The Grace Period for Proposition 65 Cannabis and CBD Reproductive Harm Warning Expired On January 3 – Are Your Labels Compliant?
New Proposition 65 warning requirements applicable to cannabis and CBD products took effect on January 3, 2021, after a one-year enforcement grace period. Companies who manufacture, distribute, or sell at retail THC products in California – including CBD products made with industrial hemp – are now required to warn consumers that exposure to THC is known to the state of California to cause reproductive harm. As we discussed in a prior publication, this change in the law brings a wider range of cannabis and CBD products into the scope of Proposition 65, and companies that manufacture or sell cannabis or CBD products will need to reevaluate their label warnings or risk potentially costly litigation from an aggressive plaintiffs’ bar.
California’s Safe Drinking Water and Toxic Enforcement Act of 1986, known commonly as “Prop 65,” is a state law that requires labeling of products that contain chemicals the state has designated as being known to cause cancer, birth defects, or other reproductive harm. On January 3, 2020, the state listed both cannabis (marijuana) smoke and delta-9-tetrahydrocannabinol (THC) as reproductive toxins under Proposition 65. The one-year grace period initially offered to come into compliance with the new requirements expired on January 3, 2021.
The effect of the change in the law is to require Prop 65 warnings on some products that did not previously require them (edibles, for example), and additional Prop 65 warnings on some products that already contain them (e.g., smokeable products). The listing does not include a safe harbor limit, meaning that products with any detectable level of THC – including, for example, CBD products that contain less than 0.3% THC in conformance with federal law – will require Prop 65 warning labels. As a result, products made or infused with cannabis or CBD must be labeled in accordance with Prop 65.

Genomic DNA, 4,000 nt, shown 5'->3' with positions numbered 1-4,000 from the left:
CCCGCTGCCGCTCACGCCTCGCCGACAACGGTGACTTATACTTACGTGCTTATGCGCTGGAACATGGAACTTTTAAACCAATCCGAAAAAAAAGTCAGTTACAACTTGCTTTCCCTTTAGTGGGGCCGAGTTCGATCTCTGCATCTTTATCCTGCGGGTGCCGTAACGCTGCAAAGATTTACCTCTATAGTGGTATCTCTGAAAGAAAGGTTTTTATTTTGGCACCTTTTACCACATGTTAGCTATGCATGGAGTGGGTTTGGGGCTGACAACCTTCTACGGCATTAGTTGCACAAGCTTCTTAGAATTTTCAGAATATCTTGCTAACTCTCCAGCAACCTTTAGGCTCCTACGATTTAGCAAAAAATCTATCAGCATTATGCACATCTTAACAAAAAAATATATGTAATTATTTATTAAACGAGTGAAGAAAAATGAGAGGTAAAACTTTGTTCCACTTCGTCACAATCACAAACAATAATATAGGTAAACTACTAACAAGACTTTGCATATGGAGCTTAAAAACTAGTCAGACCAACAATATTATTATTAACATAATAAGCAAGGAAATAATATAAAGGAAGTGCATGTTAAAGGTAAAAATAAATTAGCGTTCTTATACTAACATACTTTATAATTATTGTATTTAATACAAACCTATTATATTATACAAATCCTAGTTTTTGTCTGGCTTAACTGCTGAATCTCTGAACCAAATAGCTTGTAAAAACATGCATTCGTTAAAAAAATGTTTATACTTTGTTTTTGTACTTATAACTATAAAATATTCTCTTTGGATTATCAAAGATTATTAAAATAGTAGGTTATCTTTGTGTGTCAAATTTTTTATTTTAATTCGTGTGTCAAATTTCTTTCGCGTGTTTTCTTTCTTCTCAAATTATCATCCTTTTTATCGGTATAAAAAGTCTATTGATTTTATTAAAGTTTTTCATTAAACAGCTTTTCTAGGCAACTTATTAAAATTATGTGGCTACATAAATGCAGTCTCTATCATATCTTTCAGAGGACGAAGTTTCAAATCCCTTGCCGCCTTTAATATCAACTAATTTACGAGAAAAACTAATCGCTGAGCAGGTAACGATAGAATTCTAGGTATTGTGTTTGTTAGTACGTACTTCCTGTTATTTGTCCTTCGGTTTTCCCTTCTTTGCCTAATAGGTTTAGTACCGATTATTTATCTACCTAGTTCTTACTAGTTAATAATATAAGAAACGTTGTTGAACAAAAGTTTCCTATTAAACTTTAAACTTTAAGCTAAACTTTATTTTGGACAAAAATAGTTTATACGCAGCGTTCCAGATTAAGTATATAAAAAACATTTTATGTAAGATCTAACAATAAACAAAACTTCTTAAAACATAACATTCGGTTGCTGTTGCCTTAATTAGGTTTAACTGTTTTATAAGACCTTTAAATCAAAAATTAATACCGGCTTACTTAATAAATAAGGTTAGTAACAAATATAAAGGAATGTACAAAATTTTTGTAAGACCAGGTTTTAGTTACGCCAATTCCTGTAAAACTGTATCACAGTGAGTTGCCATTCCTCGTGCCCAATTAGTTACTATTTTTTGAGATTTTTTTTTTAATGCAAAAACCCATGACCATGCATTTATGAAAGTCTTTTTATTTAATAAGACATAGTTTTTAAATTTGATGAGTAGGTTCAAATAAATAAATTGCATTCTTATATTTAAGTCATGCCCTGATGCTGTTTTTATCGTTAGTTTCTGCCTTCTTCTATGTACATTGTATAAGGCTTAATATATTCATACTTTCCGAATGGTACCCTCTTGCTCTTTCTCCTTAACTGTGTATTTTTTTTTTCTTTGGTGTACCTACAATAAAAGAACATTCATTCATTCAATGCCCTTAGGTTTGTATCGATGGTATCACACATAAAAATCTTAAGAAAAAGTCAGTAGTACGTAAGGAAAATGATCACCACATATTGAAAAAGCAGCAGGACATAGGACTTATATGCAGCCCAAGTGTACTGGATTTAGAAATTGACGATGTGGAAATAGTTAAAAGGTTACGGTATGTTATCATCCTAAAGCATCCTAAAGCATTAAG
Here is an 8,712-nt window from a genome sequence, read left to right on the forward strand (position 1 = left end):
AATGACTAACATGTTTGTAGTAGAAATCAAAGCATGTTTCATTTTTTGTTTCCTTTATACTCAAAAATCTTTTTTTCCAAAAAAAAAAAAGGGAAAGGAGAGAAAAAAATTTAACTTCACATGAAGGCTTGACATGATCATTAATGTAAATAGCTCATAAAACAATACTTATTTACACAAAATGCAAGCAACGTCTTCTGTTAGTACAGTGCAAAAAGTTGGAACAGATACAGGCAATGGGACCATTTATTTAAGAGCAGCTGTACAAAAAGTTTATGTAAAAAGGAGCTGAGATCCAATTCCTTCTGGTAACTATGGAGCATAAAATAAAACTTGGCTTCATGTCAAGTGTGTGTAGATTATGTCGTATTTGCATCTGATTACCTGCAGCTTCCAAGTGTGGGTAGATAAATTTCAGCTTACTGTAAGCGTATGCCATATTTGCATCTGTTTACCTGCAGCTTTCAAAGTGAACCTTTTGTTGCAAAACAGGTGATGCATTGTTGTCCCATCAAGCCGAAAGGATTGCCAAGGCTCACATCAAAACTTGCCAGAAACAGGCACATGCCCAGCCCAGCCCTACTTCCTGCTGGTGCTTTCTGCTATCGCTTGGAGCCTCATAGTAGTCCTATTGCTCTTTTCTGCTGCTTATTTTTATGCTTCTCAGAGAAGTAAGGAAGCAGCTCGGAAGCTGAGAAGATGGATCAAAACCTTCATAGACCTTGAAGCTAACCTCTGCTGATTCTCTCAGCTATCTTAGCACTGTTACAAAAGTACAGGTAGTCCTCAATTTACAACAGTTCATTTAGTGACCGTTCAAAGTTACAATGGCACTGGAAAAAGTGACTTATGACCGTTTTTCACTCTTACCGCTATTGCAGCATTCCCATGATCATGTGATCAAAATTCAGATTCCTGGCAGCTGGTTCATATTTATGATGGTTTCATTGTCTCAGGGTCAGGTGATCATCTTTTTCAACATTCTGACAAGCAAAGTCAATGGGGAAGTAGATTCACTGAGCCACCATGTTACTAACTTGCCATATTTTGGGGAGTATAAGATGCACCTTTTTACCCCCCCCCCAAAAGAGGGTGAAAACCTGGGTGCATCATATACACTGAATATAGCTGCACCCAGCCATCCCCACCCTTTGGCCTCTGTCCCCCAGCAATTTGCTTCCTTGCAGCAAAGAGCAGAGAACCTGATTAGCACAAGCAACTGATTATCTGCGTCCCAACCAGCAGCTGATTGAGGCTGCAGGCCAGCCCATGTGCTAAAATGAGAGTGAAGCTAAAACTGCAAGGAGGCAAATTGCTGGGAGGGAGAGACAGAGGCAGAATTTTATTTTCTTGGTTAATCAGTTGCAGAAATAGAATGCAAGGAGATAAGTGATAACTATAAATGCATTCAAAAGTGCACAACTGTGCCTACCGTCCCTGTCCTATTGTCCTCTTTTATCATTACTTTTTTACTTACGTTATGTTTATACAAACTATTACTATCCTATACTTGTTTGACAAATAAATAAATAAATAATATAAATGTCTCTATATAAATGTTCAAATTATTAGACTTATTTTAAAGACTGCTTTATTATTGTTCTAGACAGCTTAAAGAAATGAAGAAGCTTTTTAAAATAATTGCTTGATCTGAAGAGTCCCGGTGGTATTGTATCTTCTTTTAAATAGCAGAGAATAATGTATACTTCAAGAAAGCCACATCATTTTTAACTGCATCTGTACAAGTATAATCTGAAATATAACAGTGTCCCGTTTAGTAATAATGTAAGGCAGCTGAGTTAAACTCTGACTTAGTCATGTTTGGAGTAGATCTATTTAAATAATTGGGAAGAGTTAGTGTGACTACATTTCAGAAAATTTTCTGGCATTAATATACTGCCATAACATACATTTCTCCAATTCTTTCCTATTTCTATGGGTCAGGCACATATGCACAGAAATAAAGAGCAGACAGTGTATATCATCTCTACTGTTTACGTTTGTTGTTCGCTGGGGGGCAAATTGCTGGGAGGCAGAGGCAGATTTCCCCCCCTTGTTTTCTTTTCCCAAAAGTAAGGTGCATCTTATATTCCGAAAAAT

Prop 65’s warning requirements apply to any business in the chain of distribution, including manufacturers, distributors, and retailers (including out-of-state companies selling products in California). Companies that sell cannabis or CBD products in California can take advantage of the safe harbor provisions of Prop 65 and avoid potential litigation by providing warnings that satisfy the complex and specific requirements of the regulation. It will be important for these companies to consult with experienced regulatory counsel prior to creating packaging or labeling to ensure that they comply with Prop 65 and other labeling requirements promulgated by the California Department of Public Health (“CDPH”).
THC products sold without warnings (or with warnings that do not satisfy the regulation) can expose sellers to Prop 65 enforcement actions brought by government agencies or individuals. Prop 65 allows the state to pursue enforcement actions or violations, and fines can be substantial – up to $2,500 per day per violation. In practice, however, Prop 65 is “enforced” primarily by an aggressive plaintiffs’ bar (seeking quick settlements) that often targets groups of products by filing citizen suits immediately after the waiting period on a newly-listed chemical expires.